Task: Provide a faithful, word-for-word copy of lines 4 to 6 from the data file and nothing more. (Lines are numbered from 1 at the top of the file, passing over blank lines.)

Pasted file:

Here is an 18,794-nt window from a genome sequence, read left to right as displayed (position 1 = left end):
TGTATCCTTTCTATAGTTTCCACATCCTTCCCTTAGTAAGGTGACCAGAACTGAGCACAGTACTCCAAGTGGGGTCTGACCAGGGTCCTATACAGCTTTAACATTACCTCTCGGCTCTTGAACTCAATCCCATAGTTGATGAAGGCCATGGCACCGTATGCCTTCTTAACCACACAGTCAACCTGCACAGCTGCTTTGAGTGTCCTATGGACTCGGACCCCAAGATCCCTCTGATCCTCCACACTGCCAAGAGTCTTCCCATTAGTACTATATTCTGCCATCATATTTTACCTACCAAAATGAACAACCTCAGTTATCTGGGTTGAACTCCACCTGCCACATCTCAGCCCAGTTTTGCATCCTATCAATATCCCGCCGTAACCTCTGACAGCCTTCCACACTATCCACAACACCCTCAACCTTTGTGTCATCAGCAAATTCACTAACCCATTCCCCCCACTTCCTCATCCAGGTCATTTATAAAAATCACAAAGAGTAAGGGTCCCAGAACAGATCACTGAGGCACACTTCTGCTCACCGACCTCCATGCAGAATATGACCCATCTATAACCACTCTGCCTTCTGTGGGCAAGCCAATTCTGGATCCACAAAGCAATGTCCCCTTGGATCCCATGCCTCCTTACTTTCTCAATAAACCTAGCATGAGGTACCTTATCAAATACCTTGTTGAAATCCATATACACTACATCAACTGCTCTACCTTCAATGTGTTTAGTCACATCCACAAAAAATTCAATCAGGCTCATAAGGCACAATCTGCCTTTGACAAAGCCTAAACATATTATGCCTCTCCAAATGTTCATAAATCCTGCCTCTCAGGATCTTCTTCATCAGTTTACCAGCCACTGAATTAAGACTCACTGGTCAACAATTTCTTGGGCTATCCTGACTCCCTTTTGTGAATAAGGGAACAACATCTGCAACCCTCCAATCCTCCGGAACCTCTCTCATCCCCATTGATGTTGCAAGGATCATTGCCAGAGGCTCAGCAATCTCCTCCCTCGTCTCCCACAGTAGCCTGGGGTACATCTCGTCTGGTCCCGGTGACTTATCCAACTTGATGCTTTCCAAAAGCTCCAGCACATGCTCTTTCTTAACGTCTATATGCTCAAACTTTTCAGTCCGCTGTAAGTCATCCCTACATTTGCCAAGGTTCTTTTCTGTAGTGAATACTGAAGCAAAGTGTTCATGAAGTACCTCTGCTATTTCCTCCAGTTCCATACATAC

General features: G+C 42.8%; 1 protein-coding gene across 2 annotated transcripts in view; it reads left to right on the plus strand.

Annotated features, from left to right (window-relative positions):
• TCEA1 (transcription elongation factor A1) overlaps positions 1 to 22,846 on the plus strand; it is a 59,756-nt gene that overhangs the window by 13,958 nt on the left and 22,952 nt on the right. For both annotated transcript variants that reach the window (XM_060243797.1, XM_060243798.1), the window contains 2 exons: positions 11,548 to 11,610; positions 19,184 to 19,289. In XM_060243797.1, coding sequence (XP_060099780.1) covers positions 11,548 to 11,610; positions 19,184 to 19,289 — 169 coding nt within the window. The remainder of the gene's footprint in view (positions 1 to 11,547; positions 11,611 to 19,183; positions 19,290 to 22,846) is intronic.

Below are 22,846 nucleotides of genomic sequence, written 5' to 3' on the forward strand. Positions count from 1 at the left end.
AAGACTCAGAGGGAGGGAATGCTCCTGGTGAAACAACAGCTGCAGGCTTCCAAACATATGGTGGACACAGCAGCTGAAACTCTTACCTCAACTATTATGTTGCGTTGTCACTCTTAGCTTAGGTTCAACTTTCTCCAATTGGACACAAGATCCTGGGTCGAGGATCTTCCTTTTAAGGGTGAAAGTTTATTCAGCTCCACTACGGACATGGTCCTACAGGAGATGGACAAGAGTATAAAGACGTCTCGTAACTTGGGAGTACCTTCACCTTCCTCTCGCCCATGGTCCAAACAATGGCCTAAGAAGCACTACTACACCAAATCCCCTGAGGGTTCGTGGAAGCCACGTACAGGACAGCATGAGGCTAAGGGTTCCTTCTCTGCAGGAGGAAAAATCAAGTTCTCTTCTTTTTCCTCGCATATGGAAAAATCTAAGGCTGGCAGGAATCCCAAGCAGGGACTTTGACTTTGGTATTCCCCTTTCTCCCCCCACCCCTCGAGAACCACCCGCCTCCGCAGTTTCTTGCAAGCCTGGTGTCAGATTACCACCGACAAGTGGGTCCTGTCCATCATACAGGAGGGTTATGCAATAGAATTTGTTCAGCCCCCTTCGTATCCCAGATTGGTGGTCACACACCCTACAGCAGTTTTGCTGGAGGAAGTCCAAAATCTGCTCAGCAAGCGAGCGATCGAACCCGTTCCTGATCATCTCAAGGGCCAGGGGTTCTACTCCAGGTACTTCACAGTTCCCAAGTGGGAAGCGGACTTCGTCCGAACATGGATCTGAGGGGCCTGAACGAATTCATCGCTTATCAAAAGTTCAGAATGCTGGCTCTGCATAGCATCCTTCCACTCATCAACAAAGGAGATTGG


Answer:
Annotated features, from left to right (window-relative positions):
• TCEA1 (transcription elongation factor A1) overlaps positions 1 to 22,846 on the plus strand; it is a 59,756-nt gene that overhangs the window by 13,958 nt on the left and 22,952 nt on the right. For both annotated transcript variants that reach the window (XM_060243797.1, XM_060243798.1), the window contains 2 exons: positions 11,548 to 11,610; positions 19,184 to 19,289. In XM_060243797.1, coding sequence (XP_060099780.1) covers positions 11,548 to 11,610; positions 19,184 to 19,289 — 169 coding nt within the window. The remainder of the gene's footprint in view (positions 1 to 11,547; positions 11,611 to 19,183; positions 19,290 to 22,846) is intronic.

Below are 22,846 nucleotides of genomic sequence, written 5' to 3' on the forward strand. Positions count from 1 at the left end.